I go to work really early during the week, so family breakfasts aren’t really a thing most of the time. I get up, get dressed, make whatever lunches need to be made, have some coffee, and head to the office. Everyone else is still asleep.

Weekday breakfasts tend to be oatmeal or cereal or toast. Something along those lines. That’s why I try to up my game on the weekends. I like breakfast burritos or French toast. Waffles and pancakes. Even just good ol’ bacon and eggs is nice for my family to sit down and have breakfast together. One breakfast I really like to make is a frittata.  I know, it sounds so fancy, but it is actually really quick and easy to make. You can pretty much put whatever you want in it: veggies, meat, potatoes, herbs & spices. I’ve even seen pasta in a frittata.

Frittatas are an Italian dish and the word means “fried.” It was just a meant as a general term for cooking eggs in a skillet, but has since come to be known for this dish in particular, which is sort of a cross between a crustless quiche and an open-faced omelette.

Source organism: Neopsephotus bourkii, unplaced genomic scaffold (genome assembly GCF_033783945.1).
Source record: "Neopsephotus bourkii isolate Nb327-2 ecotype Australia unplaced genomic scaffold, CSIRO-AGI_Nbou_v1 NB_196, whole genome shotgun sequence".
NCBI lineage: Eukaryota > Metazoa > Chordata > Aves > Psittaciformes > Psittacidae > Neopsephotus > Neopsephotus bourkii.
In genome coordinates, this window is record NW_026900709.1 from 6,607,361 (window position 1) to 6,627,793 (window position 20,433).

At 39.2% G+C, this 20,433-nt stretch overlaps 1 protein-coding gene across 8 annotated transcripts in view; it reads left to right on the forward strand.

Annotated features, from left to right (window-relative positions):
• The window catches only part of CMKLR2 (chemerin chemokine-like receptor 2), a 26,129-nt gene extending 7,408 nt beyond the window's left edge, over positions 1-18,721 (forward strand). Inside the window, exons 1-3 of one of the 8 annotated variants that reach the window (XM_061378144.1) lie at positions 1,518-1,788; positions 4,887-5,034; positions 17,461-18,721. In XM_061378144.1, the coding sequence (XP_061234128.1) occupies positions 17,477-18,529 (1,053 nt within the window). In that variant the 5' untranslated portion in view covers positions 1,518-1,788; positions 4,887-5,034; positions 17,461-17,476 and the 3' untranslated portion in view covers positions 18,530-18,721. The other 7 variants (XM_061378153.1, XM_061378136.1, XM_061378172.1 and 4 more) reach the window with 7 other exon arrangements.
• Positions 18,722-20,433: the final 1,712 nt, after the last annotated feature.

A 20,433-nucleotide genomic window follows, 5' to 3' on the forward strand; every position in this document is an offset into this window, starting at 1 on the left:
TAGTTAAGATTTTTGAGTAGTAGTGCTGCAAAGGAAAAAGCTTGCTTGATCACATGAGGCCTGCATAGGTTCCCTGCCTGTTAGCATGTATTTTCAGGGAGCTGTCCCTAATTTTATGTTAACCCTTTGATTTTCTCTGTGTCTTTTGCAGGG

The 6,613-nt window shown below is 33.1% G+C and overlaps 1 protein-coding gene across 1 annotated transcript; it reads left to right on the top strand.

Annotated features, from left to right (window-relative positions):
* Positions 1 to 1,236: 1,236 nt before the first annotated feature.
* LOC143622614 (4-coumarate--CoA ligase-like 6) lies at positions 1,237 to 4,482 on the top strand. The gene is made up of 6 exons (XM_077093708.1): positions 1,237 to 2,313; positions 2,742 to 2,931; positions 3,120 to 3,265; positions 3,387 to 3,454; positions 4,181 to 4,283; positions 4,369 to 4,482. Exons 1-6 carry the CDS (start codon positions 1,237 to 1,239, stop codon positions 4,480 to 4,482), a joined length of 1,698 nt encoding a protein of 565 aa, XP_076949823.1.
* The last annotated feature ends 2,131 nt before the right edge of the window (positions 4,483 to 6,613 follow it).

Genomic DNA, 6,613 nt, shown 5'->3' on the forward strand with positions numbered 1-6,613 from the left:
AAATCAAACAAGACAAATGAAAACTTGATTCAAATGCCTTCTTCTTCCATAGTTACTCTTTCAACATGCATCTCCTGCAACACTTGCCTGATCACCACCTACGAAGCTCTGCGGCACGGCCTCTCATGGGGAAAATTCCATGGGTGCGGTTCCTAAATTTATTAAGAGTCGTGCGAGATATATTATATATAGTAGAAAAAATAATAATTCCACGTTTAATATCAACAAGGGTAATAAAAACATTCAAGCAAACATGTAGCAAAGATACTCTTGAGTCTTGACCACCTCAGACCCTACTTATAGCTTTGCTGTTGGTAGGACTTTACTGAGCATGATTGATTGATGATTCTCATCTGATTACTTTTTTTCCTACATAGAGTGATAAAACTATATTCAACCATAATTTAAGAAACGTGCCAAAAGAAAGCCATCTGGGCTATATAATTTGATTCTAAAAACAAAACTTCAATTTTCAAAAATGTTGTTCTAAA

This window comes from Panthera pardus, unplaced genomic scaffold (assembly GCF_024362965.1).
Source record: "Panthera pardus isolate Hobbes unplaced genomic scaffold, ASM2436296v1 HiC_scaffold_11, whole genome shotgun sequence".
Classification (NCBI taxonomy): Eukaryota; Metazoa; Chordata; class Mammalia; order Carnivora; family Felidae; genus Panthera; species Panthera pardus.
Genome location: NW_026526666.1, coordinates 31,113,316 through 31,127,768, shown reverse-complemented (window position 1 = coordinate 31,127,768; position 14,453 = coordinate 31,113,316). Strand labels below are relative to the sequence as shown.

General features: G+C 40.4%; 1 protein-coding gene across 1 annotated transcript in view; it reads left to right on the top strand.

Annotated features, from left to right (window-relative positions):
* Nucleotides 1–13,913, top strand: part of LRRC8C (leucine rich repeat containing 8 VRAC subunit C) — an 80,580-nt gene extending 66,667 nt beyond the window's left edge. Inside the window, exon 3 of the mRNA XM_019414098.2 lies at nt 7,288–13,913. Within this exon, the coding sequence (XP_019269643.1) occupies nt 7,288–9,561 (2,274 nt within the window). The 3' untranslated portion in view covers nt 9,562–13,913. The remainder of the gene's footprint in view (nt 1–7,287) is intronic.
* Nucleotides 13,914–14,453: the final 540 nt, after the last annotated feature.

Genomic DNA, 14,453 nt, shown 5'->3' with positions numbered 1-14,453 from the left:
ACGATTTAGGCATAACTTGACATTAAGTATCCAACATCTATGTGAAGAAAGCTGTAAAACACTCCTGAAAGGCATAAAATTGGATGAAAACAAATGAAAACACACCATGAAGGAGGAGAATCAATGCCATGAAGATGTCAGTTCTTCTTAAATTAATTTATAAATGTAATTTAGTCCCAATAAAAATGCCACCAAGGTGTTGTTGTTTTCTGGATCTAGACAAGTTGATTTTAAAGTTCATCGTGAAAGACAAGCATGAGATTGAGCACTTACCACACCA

I made mine with some leftover cooked sweet potatoes, some veggie odds and ends, and goat cheese. Next time, I’ll use a whole new rotation of meat, veggies, and cheese.  That’s what’s so great about a frittata; it is so customizable. It’s also a great way to use up veggies so they don’t go to waste.

Here’s the basic “recipe” for a frittata, you just substitute whatever you want and use however much you want:

In a cast iron skillet (or any skillet that is oven-proof), add a tablespoon or two of olive oil over medium high heat. Add your veggies. I used about a cup of chopped broccoli florets, a whole chopped zucchini, and a tablespoon or two of minced garlic. Once those were softened, I added my potatoes.** If you were adding herbs, you would do so at this stage as well.